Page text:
breathing meditation and brings this to the entire body. Track 3 lasts 40
minutes and will take you on a guided tour of the body. By paying attention to
the physical sensations present in the body with a nonjudgmental and
nonreactive attention, we can become more intimate with what is happening to
us, and gain a greater sense of control of discomfort and pain.

These practices are basic but are by no means inferior.
Breathing and body scan meditations are what the Buddha did under the Bodhi
tree thousands of years ago. 

These practices can transform your life. Enjoy them by meditating now!

 

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Freeform Friday :: Talking to Yourself

posted by Dr. Arnie Kozak

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Welcome the new technological age! Today, I’d like to discuss some on our relationship to technology. 

Having spent many years working in mental hospitals, I am accustomed to people talking to themselves. Not long ago, if you overheard someone talking to themselves on the street, you might assume they had some issues. Now, this is a common occurrence as people, and I dare say I am sometimes among them, walk around talking on their mobile phones. I’ll come up behind someone and they are appear to be talking into the air — are they psychotic or oh so cool on a blue tooth?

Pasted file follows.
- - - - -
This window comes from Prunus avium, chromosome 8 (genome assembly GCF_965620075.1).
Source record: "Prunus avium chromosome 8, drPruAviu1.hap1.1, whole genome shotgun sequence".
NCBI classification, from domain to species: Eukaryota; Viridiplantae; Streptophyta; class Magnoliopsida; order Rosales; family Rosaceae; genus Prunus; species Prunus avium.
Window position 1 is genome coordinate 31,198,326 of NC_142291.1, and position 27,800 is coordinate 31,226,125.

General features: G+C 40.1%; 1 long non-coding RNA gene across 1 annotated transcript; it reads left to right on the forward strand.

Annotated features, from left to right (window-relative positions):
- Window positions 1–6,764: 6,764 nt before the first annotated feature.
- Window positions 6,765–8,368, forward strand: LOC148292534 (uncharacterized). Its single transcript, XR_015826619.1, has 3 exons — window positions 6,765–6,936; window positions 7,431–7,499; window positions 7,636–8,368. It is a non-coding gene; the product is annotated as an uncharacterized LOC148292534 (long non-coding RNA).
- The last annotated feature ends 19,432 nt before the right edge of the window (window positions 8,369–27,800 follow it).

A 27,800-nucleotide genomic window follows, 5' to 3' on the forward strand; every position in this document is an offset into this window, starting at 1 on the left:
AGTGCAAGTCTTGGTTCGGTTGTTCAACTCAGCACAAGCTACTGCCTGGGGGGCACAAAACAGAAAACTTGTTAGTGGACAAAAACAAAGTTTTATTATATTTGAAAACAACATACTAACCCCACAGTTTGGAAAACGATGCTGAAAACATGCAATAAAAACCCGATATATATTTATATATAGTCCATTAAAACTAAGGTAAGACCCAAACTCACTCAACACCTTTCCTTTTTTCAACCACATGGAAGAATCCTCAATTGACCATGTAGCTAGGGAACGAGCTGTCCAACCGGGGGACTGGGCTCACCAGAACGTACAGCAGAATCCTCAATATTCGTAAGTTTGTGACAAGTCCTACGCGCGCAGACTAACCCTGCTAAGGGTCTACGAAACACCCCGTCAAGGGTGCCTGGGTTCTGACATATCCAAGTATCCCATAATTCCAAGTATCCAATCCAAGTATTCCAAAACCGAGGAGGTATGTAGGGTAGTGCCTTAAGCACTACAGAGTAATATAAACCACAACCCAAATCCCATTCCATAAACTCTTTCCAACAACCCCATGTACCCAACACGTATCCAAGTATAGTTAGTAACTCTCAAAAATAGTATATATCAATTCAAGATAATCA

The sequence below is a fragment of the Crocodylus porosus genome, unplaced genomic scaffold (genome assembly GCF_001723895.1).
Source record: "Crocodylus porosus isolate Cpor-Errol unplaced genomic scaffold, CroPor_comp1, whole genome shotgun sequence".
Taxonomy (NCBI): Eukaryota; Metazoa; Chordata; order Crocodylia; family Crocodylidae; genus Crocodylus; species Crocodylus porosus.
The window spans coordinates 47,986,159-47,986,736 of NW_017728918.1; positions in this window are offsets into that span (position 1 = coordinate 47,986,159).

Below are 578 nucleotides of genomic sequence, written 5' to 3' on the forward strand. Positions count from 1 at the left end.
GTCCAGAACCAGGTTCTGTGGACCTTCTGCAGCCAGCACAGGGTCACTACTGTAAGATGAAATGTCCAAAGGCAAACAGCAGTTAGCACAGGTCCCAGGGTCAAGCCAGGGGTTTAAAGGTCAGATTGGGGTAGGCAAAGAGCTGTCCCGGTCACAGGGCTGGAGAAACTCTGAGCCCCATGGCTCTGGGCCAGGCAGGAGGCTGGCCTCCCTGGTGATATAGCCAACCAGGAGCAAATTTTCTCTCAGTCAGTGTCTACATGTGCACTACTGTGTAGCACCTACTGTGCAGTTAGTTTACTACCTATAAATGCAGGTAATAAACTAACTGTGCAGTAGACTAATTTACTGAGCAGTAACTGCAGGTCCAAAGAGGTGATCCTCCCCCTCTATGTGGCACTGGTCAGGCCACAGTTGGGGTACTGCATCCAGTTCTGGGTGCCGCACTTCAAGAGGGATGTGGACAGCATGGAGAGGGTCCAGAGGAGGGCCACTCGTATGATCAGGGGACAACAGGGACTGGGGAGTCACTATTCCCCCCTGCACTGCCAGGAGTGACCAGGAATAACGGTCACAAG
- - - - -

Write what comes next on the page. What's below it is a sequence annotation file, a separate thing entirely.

Why is this so bothersome? We don’t modulate our voices. We are often shouting into our phones. Now we have noise pollution. Talking on the phone and walking around town we are disconnected from the reality around us — stumbling into people, buildings, and cars. Texting is worse. Recently, someone told me about a man texting on a bicycle on Burlington’s waterfront bike path. Really?!
We walk around, plugged into our technological devices, communicating with others in this multitasking way. Are we being more mindful or less? Is there a new form of mindfulness emerging on the technological horizon — a new social reality populated by status updates and text messages, smart phones and 24-hour and nearly global availability?
I don’t know about this. 
There are actually parts of Vermont that don’t get cell service. The initial response to this might be consternation, but for me it is followed by a sense of relief and even nostalgia. I’m inaccessible. I misplaced my cell phone a few years ago for a couple of days. After the panic subsided, I felt a great sense of quiet, as if a hush had come over the world. I was inaccessible and this felt like a delicious guilty pleasure.